We took the Prime Minister’s corpse to his family house in Bauchi. No one could perform the Islamic ritual washing on the Minister’s corpse because it was already decomposed. The only alternative way in accordance with Islamic injunctions was to spray some water on top of the rolled body. Then the "sutura" prayer was performed on him and was buried in the family compound. Later in the evening, we flew back to Lagos. The acting I.G. then ordered that I should immediately proceed on annual leave, which I did.

WT: You led other important police operations during your career in the Police force. The Tiv riots, the team that raided Fela’s Kalakuta Republic and also the team that confronted Maitatsine in Kano. Tell us what happened at Fela’s Kalakuta?

Babankowa: To start with, I knew fela before the incident and even after the incident, we met. I knew him very well, because I was in-charge of Mushin and it was the most notorious area in Lagos and they had one very big notorious boss of criminals called Amakuka. He conscripted thugs and thieves, I was taken specifically from Makurdi to Mushin to go and deal with the situation in that area. I did it. When the place become normal, I was posted to Agege. Soon, when they realized that I was brought back to clear the place. Now Fela is a genius, very talented, but the way and manner he conducts himself and what he does with other people’s children, is unbecoming of any reasonable person, whereby hundreds of young girls run away from school and come and live with him. So, the government could not just close its eye and allow this type of thing to continue. I could remember when we arrested the girls; some of them were daughters of high court judges, big men’s daughters. I have a list of them up-till today and these children were smoking Indian hemp and taking all sorts of drugs. Something had to be done, that is why I was given this horrible task of cleaning the place. I arrested Fela and other people around and they were prosecuted.

WT: What were your experiences during the court proceeding?

Babankowa: (laughs) I remember one thing in particular. During that case, people warned me that Fela’s mother was powerful, and as such I should be careful that she might try to do something to me for bringing her son to book, but I wasn’t afraid, I gave evidence in court. On one occasion, I was in court when she came and handed me some sweets. People thought that if I took the sweets something would happen to me, but I took the sweets and ate them there. And nothing has happened to me up-till now.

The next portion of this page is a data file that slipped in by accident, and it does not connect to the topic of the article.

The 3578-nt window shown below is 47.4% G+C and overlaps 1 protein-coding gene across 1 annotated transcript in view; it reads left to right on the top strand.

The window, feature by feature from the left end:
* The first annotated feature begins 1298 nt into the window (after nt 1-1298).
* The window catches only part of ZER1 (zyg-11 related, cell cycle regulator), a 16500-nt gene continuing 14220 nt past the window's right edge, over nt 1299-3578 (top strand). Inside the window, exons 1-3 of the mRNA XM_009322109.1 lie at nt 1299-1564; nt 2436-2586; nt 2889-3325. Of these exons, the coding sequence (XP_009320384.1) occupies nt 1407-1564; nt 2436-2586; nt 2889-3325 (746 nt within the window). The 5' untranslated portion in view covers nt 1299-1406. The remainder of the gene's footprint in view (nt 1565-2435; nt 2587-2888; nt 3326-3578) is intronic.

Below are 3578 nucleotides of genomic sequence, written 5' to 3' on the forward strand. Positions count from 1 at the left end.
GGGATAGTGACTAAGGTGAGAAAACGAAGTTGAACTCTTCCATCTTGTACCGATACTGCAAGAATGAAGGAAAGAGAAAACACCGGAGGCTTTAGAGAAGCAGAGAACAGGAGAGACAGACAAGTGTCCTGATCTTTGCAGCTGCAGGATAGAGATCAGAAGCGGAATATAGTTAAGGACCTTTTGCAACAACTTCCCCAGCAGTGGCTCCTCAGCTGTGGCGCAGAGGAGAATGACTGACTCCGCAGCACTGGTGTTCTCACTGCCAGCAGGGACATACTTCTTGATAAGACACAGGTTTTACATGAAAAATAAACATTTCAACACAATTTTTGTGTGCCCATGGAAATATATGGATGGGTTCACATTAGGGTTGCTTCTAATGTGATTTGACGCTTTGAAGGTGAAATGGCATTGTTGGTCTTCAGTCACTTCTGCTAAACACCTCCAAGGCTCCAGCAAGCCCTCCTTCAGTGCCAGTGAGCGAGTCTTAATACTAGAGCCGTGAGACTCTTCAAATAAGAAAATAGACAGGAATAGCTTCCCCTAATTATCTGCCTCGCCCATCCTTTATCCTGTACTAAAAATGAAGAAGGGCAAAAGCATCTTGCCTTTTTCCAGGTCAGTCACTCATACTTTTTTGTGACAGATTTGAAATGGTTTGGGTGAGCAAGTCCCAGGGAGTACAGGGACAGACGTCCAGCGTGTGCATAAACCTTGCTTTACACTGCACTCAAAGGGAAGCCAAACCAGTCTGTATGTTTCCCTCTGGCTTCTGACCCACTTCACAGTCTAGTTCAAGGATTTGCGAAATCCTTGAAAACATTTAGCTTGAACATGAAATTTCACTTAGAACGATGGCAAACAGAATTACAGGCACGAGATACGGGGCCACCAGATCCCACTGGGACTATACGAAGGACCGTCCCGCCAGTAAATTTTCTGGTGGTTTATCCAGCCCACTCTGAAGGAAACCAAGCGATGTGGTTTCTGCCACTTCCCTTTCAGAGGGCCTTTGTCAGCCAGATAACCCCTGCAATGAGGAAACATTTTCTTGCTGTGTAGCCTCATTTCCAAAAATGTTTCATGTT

WT: What about your role in the Mai tatsine religious riot in 1980?

Babankowa: I wrote a lecture on the Mai tatsine which is presently being used at the Police College, Jos. The Maitatsine is more recent case. That year I was here in Kano State Command as an assistant commissioner of Police in charge of Administration when the problem of Maitatsine came up. The fanatics started butchering Policemen. One officer from the southern part of the country was in charge. I was asked to take over from him.

WT: What was the reason for this take over?

Babankowa: Because of my knowledge of the area and my experience in handling similar operations. I know the geographical terrain of the area very well. It is also my home state. I was one of the first officers to be trained in the mobile force in Malaysia. At the time, all mobile units were under my command. I arranged the operational order.

WT: Why was the military later invited to take over from you?

Babankowa:The problem we had was that, if we worked up to 6:00p.m by our code of operation you have to withdraw the men. The Maitatsine then take over the territory we’ve covered, so the next day we would have to start all over weakening them. It reached a situation where we knew we had to change strategy. The Maitatsine were good at sniping with bows and arrows. So, at the end of the five days, it was decided the army should come in. Col. Akilu took over and came with artillery. You can imagine the frenzy of the fanatics. They hit the army tanks with cutlasses. Maitatsine was forced to run from Kurmi area of Kano to somewhere on Mallam Aminu Way towards Gwarzo to the point where policemen shot him.

WT: What happened in the Tiv Riot?

Babankowa: I have entered into several situations but the Maitatsine and the Tiv Riot of 1963 were the worst. In the Tiv riots, we lost 8 policemen whose heads were cut off. I remember my sergeant, Victor Kadama, very well. He was a tough man. I wept when he was killed. I do not like to recall that incident.

WT: What happened to the families of the slain men?

Babankowa: They were rehabilitated.

WT: How would you compare the police of your days and those of today in terms of discipline, commitment and dedication to duty?

Babankowa: A! there is no basis of comparison. Police work in those days was a pride to the nation. We were contented with what we were paid, and the pay was good because it was sufficient to take us throughout the year. Could you believe I was paid 25 Pounds as an officer compared to civil servants who were paid about 8 Pounds? So we had no problem with corruption in the police force. In fact it will be the topic in the barracks if your are accused of receiving bribe. Women, children will be gossiping about you and you family. There was high morale among all the police officers and we were prepared to die in service. But what is obtained today is very unfortunate, something need to be done and fast before the police losses its remaining pride, if indeed there is any left.